Just a quick follow-up to our morning post on 401(k) expenses...
In his Monday column, Bloomberg's John Wasik mentioned last week's testimony from the Government Accountability Office to the House Ways and Means Committee.
Delivered October 30th, this GAO report doesn't break much new ground (and, as we'll note below, leaves some important ground utterly untouched). But the report does pass along a couple of astonishing findings from a July AARP survey.
Asked whether they know if they pay any fees for their 401(k) plans, fully 65 percent of respondents said they paid no fees. 17 percent of respondents said they paid fees and 18 percent said they didn't know if they paid any fees.
But there's more: Asked how much they paid in fees and expenses for their 401(k) plans, 83 percent of respondents said they didn't know. Given the near-impossibility of uncovering the true costs of mutual fund ownership, we'd guess the other 17 percent don't know the whole truth either.* Worse than that: we'd guess they can't know.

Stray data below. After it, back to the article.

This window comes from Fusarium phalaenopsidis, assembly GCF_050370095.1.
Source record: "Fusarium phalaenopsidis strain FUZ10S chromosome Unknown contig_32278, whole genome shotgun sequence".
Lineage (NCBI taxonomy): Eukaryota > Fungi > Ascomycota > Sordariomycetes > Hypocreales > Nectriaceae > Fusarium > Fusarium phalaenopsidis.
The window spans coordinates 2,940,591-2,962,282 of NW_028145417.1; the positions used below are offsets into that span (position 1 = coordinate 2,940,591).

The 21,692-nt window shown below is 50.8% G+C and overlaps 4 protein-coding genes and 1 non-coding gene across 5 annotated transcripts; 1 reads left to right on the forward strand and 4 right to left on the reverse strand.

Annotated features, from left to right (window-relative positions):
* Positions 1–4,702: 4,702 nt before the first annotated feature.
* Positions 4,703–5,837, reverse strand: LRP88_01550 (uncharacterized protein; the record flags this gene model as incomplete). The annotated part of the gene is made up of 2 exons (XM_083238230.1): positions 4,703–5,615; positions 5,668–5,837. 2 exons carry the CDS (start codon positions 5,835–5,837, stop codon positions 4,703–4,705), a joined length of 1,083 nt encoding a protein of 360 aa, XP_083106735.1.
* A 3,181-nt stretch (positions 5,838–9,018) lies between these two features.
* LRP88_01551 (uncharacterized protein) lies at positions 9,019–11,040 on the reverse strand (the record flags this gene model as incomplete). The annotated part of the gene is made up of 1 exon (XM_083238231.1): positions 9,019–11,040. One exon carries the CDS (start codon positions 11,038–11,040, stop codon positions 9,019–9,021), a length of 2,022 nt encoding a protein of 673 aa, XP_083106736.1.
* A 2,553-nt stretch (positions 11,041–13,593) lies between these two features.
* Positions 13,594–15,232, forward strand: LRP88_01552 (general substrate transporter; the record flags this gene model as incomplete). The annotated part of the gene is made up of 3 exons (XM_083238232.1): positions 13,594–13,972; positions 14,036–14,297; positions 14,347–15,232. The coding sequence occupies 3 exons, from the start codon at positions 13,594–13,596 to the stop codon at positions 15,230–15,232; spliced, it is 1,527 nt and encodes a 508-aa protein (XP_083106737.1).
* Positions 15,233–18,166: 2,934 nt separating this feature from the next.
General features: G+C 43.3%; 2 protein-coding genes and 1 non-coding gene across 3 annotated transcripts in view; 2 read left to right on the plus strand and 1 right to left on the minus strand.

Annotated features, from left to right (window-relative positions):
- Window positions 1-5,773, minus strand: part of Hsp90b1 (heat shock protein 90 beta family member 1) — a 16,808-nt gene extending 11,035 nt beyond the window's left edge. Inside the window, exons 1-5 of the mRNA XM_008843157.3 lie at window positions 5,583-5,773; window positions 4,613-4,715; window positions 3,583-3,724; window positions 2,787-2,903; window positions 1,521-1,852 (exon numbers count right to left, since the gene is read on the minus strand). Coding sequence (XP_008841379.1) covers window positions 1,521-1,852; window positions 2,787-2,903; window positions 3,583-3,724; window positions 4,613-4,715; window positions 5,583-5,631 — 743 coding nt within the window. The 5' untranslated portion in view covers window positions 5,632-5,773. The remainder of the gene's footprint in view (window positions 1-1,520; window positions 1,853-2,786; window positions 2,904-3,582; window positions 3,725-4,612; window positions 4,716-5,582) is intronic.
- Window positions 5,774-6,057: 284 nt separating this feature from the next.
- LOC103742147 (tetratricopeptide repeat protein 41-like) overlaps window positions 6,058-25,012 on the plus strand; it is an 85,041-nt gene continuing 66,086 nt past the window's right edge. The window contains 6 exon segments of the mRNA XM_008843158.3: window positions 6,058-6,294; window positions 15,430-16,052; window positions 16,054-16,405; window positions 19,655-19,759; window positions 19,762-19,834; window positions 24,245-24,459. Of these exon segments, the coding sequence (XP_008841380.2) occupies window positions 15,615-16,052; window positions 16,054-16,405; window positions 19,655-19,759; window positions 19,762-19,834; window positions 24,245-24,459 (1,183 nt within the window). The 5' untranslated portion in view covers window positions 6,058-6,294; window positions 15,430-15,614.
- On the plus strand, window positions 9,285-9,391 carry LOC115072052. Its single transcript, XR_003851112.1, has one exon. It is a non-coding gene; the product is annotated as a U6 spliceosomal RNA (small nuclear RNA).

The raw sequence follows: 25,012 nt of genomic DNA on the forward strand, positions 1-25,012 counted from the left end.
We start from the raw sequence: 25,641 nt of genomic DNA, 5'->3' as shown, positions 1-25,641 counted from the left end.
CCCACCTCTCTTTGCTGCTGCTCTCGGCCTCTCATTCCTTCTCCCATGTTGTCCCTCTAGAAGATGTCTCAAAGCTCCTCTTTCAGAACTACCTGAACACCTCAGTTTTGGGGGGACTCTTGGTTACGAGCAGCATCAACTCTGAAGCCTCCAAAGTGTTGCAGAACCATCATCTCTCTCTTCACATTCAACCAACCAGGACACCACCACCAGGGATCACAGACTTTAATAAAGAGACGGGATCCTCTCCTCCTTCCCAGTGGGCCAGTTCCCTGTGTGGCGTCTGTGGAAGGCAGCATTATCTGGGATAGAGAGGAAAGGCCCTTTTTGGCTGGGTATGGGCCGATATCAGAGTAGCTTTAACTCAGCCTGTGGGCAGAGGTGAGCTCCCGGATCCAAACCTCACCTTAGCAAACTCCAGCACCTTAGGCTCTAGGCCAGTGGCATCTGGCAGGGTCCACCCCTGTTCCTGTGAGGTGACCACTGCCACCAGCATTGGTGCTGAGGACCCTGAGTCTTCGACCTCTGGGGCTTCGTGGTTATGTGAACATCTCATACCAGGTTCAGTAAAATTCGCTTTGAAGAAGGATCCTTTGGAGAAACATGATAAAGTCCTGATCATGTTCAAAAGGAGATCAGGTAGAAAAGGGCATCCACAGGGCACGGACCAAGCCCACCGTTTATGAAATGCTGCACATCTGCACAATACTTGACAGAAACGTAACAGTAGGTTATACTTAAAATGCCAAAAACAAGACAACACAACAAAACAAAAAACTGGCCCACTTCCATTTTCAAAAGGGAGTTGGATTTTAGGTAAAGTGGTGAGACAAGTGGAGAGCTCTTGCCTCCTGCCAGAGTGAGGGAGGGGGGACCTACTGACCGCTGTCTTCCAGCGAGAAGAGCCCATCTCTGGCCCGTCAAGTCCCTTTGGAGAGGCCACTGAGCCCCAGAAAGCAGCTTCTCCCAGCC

Anyone still think there's nothing wrong with the status quo in defined-contribution plans?
Now, about that GAO testimony. Given its title--"Information That Sponsors and Participants Need to Understand 401(k) Plan Fees"--you might expect at least an allusion to the implicit costs of mutual fund ownership (e.g., commissions, spreads, market impact, impaired dividend reinvestment, &c.). Alas, you'll search in vain for any such mention in its 19 pages of text.
Fortunately, Congress heard about this issue back in March. But it's a big one, and it can't be emphasized loudly or frequently enough.
* If your 401(k) is plagued by variable annuities, you'll have an even tougher time figuring it out.